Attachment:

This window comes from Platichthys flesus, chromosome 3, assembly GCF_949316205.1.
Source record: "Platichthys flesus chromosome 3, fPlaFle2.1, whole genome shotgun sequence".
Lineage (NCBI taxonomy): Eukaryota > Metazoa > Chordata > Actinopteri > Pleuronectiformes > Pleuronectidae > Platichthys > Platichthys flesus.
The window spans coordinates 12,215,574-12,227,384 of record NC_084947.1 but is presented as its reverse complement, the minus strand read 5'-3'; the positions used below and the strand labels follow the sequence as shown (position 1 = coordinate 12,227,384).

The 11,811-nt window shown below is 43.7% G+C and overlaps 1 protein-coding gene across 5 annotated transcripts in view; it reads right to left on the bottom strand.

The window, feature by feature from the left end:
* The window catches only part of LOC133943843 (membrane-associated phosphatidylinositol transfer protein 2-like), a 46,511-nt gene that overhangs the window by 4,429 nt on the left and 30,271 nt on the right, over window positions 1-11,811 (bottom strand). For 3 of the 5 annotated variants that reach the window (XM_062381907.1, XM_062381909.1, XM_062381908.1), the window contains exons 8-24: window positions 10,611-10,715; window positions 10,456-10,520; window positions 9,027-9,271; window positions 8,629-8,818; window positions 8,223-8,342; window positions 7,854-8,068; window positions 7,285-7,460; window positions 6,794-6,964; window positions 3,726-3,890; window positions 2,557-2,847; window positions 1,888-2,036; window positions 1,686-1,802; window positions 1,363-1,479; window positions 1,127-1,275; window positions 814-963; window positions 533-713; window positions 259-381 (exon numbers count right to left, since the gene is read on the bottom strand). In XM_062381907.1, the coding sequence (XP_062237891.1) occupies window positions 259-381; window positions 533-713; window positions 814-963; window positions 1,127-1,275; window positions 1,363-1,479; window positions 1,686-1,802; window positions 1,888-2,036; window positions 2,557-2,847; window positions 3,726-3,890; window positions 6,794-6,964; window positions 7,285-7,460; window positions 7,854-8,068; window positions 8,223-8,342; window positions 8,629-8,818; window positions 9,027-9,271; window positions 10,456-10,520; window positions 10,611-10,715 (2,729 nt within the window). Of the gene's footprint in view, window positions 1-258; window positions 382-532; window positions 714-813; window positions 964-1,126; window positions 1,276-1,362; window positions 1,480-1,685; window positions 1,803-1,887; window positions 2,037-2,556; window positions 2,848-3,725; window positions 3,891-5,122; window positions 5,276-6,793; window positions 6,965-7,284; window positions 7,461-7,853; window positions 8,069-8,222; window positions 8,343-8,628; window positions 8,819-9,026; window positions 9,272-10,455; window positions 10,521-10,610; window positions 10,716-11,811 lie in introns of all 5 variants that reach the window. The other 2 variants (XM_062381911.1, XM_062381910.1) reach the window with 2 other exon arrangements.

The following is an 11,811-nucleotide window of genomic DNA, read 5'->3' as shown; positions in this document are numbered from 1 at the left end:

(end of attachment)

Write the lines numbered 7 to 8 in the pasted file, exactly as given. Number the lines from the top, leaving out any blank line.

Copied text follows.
* The window catches only part of LOC133943843 (membrane-associated phosphatidylinositol transfer protein 2-like), a 46,511-nt gene that overhangs the window by 4,429 nt on the left and 30,271 nt on the right, over window positions 1-11,811 (bottom strand). For 3 of the 5 annotated variants that reach the window (XM_062381907.1, XM_062381909.1, XM_062381908.1), the window contains exons 8-24: window positions 10,611-10,715; window positions 10,456-10,520; window positions 9,027-9,271; window positions 8,629-8,818; window positions 8,223-8,342; window positions 7,854-8,068; window positions 7,285-7,460; window positions 6,794-6,964; window positions 3,726-3,890; window positions 2,557-2,847; window positions 1,888-2,036; window positions 1,686-1,802; window positions 1,363-1,479; window positions 1,127-1,275; window positions 814-963; window positions 533-713; window positions 259-381 (exon numbers count right to left, since the gene is read on the bottom strand). In XM_062381907.1, the coding sequence (XP_062237891.1) occupies window positions 259-381; window positions 533-713; window positions 814-963; window positions 1,127-1,275; window positions 1,363-1,479; window positions 1,686-1,802; window positions 1,888-2,036; window positions 2,557-2,847; window positions 3,726-3,890; window positions 6,794-6,964; window positions 7,285-7,460; window positions 7,854-8,068; window positions 8,223-8,342; window positions 8,629-8,818; window positions 9,027-9,271; window positions 10,456-10,520; window positions 10,611-10,715 (2,729 nt within the window). Of the gene's footprint in view, window positions 1-258; window positions 382-532; window positions 714-813; window positions 964-1,126; window positions 1,276-1,362; window positions 1,480-1,685; window positions 1,803-1,887; window positions 2,037-2,556; window positions 2,848-3,725; window positions 3,891-5,122; window positions 5,276-6,793; window positions 6,965-7,284; window positions 7,461-7,853; window positions 8,069-8,222; window positions 8,343-8,628; window positions 8,819-9,026; window positions 9,272-10,455; window positions 10,521-10,610; window positions 10,716-11,811 lie in introns of all 5 variants that reach the window. The other 2 variants (XM_062381911.1, XM_062381910.1) reach the window with 2 other exon arrangements.

The following is an 11,811-nucleotide window of genomic DNA, read 5'->3' as shown; positions in this document are numbered from 1 at the left end: